'Stay Awake, Be Ready': An Interview with Pham Thien An

The story behind the newly crowned Illy Prize winner for best short film at Cannes Directors’ Fortnight 2019 began as it does in the film—with a motorcycle crash, a fire breathing boy, a night of drinking and ruminations on human destiny.

It was at a street food stall that Vietnamese writer-director Pham Thien An recognised the vast canvas of humanity on display. Between the street hawkers, the fire breathers and the alcohol promoters, he saw a motley crew united in their quest to survive—an unseen cosmic thread that runs through humanity.

Stay Awake, Be Ready is spiritual cinema at its most naturalistic. No grand miracles occur over its 14-minute runtime, yet I left the film feeling smaller than ever and more aware that the universe is more than what we see.

“Human faith swells up real quick when they’re on their last breath,” observes our protagonist. An is interested in what we fall back on when life spirals out of hand. He bookends his musings with two accidents that shatter any semblance of self-determination we might have. These disruptions bring together a pseudo-prophet and his would-be disciples. Naturally, he preaches a short sermon over hotpot and beer, and it’s as memorable as any you’d find in a church.

Equally memorable is An's very deliberate direction. He stages the entire film in a single take on a busy street corner, orchestrating a ballet with a dozen extras and motorcycles, not to mention some prominent usage of fire and rain. Camera movement is minimal but meaningful. In an inspired move, he pulls the camera out to a wide shot for the film’s centrepiece conversation and it’s enough to suggest the presence of a higher power. No special effects needed. The thoughtful choreography of camera and cast is well worth the watch, even if you care not for its message.

SINdie conducted an email interview with writer-director Pham Thien An on his short film Stay Awake, Be Ready.

SINdie: Congratulations on taking home the Illy Prize at Directors’ Fortnight! What was the inspiration behind Stay Awake, Be Ready?

Pham Thien An: Thank you so much! The story emerged after I witnessed a young boy fire breathing by a street stall in Vietnam. After his performance, he went from table to table selling candy. I observed many shades of humanity in that one night, many people focused on earning a living.

Society makes people rush from day to day and we often think of ourselves as the centre of the universe, until we’re not. I added in the motorbike accident as it’s a common occurrence over here, and interwove it with the fire breather boy to spark a conversation between three young men about human destiny.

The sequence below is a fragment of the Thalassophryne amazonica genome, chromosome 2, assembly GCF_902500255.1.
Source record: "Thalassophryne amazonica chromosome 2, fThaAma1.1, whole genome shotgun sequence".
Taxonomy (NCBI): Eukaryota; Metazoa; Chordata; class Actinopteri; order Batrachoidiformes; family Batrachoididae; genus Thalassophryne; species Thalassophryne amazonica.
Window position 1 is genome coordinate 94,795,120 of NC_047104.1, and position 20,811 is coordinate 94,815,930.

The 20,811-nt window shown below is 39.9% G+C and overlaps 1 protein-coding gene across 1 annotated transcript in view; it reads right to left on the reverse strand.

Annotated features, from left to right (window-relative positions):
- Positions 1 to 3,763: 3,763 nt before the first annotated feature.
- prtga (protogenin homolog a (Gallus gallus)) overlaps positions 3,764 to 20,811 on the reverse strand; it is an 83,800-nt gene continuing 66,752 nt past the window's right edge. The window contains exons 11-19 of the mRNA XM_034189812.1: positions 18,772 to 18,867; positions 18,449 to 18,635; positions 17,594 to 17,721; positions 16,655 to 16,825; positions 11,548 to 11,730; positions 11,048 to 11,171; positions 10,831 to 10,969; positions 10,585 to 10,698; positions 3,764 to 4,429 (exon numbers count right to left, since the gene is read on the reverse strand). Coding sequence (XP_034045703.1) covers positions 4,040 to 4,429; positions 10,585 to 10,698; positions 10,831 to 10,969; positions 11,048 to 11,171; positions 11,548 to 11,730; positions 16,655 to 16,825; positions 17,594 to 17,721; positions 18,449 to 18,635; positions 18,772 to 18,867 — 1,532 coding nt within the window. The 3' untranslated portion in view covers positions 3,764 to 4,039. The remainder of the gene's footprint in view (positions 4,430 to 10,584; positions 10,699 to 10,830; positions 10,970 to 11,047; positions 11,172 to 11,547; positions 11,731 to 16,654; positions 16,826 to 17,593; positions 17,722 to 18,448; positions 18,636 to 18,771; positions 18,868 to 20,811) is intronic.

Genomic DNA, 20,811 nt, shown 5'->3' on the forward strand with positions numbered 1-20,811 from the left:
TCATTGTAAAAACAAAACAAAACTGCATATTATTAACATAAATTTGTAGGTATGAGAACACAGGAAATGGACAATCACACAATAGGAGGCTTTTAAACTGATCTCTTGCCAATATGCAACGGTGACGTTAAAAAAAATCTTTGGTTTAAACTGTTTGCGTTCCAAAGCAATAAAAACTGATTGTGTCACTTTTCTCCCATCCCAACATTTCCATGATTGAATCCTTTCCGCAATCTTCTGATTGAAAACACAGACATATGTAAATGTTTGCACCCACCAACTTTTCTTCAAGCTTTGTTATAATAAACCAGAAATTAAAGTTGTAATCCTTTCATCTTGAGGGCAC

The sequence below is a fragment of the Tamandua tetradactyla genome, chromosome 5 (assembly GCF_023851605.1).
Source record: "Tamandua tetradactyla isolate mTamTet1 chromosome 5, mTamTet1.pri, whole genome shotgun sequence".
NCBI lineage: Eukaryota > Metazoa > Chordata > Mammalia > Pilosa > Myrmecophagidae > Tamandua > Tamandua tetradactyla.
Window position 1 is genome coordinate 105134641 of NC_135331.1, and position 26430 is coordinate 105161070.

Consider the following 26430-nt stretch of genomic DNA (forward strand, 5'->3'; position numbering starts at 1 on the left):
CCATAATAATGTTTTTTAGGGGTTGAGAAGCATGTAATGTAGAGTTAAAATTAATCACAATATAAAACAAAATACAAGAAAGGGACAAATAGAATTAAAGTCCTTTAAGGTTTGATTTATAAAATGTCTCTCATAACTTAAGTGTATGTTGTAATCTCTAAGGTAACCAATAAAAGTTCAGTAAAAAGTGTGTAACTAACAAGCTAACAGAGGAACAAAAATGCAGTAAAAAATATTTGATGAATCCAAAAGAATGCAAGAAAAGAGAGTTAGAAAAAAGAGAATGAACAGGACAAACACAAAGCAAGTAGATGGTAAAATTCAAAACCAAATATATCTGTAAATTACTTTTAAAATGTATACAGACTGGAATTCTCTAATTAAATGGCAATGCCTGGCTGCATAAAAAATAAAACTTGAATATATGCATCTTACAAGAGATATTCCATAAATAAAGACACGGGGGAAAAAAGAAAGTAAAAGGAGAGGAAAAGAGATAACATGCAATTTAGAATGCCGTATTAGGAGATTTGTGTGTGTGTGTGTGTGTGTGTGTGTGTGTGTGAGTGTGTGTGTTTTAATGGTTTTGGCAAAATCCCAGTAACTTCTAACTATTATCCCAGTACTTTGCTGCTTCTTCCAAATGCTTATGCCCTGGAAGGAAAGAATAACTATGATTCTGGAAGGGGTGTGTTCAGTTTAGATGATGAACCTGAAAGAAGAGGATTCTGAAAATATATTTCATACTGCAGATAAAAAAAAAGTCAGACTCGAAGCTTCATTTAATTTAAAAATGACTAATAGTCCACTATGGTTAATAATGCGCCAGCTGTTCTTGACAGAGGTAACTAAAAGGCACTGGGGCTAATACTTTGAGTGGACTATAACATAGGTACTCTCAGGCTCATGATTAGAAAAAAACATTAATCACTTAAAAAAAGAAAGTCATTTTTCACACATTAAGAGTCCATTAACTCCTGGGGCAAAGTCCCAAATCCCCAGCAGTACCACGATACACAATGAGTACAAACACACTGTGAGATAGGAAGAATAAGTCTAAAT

I was struck by how you approached spiritual themes with a very naturalistic style. Can you share about how you approached this film, and why you chose to approach it in this naturalistic manner?

I wanted to combine the tremendous and the trivial without putting too much stress on the audience. Adopting a naturalistic approach was a way to create an opportunity for contemporary viewers to perceive themselves before the universe in the simplest way, in a manner that was familiar to real life.

Your film plays out in an unbroken 14-minute long take. Tell me more about the process of shooting it. Why did you choose to shoot it in a long take, and did you feel it was a crucial element of your film?

I chose to use the long take to immerse viewers in the spiritual world of the film. The goal was to get them to forget the camera’s presence and to create a real-time authenticity that relates back to the naturalistic approach to the film.

We rehearsed for four days with the main cast, one day with the camera movement and five hours with the extras before rolling the camera. This single shot took more than 100 people to pull off!

SINdie: What was the biggest challenge in making this film, and how did you overcome it?

The biggest challenge was finding the location and getting the permit to block the street for the shoot. We had a laundry list of criteria and scouted for many days before chancing upon this beautiful street corner. We secured the permit with the support of CJ Short Film Making Project.

I found your direction to be very assured and precise. It was a very complex shot, but it never felt out of control. How did you hone such stylistic clarity? Tell us about your background and the influences that shaped you into the director you are today.

Directors that have influenced me include Michael Haneke, Theo Angelopoulos, Béla Tarr and Andrei Tarkovsky. Inspired by their slow filmmaking, I had experimented with static and long shots in my previous short film. I found it really effective in integrating the viewer with the world in the film, by giving them the space to breathe.

So for this film, I envisioned the camera movement and frame composition while I was still sketching out the initial script idea. Connecting the composition with the actions of the characters provided greater clarity and the one full day of camera rehearsal gave me the confidence to make the film.

What can we expect from you next?

I am working on my debut feature film Inside The Yellow Cocoon Shell, based on Stay Awake, Be Ready.

Interview answers have been edited for clarity.

Written by Joshua Ng
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